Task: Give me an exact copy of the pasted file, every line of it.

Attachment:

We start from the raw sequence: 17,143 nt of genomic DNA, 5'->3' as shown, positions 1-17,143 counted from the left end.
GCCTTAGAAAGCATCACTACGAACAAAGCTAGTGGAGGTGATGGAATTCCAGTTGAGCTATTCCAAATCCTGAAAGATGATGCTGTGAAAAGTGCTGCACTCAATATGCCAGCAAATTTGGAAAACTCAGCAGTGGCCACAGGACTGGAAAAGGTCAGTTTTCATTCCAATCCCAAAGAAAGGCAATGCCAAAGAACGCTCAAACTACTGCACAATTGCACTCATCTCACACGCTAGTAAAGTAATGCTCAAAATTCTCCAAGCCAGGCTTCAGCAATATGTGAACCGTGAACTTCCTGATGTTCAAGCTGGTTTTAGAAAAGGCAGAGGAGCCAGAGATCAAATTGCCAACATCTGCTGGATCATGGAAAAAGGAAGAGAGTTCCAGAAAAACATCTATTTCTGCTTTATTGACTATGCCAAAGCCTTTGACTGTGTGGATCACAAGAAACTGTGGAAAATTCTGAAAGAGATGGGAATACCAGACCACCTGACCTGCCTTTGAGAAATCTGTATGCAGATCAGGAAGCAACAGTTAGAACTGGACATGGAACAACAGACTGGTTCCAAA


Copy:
We start from the raw sequence: 17,143 nt of genomic DNA, 5'->3' as shown, positions 1-17,143 counted from the left end.
GCCTTAGAAAGCATCACTACGAACAAAGCTAGTGGAGGTGATGGAATTCCAGTTGAGCTATTCCAAATCCTGAAAGATGATGCTGTGAAAAGTGCTGCACTCAATATGCCAGCAAATTTGGAAAACTCAGCAGTGGCCACAGGACTGGAAAAGGTCAGTTTTCATTCCAATCCCAAAGAAAGGCAATGCCAAAGAACGCTCAAACTACTGCACAATTGCACTCATCTCACACGCTAGTAAAGTAATGCTCAAAATTCTCCAAGCCAGGCTTCAGCAATATGTGAACCGTGAACTTCCTGATGTTCAAGCTGGTTTTAGAAAAGGCAGAGGAGCCAGAGATCAAATTGCCAACATCTGCTGGATCATGGAAAAAGGAAGAGAGTTCCAGAAAAACATCTATTTCTGCTTTATTGACTATGCCAAAGCCTTTGACTGTGTGGATCACAAGAAACTGTGGAAAATTCTGAAAGAGATGGGAATACCAGACCACCTGACCTGCCTTTGAGAAATCTGTATGCAGATCAGGAAGCAACAGTTAGAACTGGACATGGAACAACAGACTGGTTCCAAA